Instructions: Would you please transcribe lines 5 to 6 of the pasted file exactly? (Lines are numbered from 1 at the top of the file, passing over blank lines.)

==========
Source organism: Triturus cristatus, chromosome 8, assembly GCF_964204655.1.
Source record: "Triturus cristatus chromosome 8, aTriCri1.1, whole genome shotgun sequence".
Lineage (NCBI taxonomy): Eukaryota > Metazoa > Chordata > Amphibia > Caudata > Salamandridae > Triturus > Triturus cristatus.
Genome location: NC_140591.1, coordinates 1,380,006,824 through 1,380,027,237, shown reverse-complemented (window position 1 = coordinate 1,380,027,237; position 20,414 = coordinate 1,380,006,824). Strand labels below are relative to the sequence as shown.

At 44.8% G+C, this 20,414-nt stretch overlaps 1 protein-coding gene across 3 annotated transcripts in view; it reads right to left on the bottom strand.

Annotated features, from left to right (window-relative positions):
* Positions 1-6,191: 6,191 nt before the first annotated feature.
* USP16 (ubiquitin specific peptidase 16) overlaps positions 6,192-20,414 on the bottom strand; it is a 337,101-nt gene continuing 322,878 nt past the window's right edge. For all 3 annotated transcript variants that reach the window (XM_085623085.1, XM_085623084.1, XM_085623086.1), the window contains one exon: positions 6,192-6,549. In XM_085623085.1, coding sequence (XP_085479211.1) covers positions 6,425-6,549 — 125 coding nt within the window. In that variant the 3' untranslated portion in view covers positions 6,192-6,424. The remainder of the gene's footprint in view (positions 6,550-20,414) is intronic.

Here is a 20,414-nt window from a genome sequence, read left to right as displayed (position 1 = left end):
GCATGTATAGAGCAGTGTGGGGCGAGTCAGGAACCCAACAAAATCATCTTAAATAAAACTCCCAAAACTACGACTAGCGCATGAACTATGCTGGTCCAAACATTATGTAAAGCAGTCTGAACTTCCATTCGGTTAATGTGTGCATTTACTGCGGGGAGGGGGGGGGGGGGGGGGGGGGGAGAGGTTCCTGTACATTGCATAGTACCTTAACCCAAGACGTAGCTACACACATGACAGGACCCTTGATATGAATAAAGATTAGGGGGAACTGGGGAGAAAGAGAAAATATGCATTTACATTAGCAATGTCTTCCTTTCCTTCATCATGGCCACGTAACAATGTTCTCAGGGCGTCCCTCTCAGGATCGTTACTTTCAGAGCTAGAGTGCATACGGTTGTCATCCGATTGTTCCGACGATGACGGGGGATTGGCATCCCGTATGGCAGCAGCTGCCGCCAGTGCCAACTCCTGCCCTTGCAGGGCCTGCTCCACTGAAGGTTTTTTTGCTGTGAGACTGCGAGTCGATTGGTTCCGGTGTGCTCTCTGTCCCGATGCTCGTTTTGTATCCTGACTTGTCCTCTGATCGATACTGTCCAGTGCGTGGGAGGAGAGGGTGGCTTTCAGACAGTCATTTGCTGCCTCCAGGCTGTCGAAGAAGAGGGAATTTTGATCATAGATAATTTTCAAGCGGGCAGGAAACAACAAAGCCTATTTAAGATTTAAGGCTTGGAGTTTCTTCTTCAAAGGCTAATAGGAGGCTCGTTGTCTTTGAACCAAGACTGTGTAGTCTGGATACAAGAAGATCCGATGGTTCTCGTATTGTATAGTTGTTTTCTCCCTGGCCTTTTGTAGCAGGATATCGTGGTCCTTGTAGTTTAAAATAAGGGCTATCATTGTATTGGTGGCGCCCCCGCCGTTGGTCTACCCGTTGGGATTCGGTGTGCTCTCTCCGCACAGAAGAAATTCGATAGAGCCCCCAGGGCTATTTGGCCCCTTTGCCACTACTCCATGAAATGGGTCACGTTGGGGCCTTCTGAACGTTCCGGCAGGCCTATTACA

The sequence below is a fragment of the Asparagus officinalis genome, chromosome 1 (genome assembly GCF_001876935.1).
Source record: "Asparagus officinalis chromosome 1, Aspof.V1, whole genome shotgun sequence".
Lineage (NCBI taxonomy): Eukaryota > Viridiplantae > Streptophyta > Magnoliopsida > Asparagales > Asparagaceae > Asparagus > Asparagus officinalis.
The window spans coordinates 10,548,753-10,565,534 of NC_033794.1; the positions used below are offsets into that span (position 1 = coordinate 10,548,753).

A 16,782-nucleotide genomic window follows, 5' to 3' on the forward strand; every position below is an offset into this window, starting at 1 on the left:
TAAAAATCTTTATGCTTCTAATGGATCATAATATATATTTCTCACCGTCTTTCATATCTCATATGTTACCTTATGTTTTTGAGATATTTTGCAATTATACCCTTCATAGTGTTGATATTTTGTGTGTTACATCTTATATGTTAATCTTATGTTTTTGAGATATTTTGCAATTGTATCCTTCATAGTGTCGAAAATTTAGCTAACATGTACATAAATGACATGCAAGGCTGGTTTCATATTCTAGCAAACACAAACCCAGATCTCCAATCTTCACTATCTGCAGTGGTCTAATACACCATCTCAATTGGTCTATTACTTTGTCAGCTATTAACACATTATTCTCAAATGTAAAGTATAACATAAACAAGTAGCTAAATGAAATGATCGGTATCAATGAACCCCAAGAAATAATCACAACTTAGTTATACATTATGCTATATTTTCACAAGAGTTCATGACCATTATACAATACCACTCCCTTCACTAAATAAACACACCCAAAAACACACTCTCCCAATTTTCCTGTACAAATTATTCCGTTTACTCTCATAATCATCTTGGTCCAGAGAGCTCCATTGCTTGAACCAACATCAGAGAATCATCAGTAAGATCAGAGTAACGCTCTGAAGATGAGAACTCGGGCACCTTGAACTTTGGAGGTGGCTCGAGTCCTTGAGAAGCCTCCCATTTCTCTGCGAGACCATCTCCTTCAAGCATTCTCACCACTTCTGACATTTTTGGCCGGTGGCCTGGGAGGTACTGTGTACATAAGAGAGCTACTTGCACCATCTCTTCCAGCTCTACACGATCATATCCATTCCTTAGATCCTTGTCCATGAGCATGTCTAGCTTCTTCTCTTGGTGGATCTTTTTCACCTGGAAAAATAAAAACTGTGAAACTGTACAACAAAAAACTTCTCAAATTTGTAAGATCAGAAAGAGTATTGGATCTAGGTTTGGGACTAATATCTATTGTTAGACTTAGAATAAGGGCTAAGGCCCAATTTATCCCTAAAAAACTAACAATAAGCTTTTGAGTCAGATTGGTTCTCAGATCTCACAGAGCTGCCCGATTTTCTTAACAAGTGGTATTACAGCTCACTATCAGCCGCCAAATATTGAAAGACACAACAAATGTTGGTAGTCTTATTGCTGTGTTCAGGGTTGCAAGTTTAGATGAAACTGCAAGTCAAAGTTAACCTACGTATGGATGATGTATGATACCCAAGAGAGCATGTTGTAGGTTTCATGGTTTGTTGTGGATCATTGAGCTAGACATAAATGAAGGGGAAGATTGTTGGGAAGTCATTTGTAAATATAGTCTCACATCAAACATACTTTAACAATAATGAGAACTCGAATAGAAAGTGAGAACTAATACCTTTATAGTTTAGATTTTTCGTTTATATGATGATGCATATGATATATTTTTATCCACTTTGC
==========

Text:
At 44.8% G+C, this 20,414-nt stretch overlaps 1 protein-coding gene across 3 annotated transcripts in view; it reads right to left on the bottom strand.

Annotated features, from left to right (window-relative positions):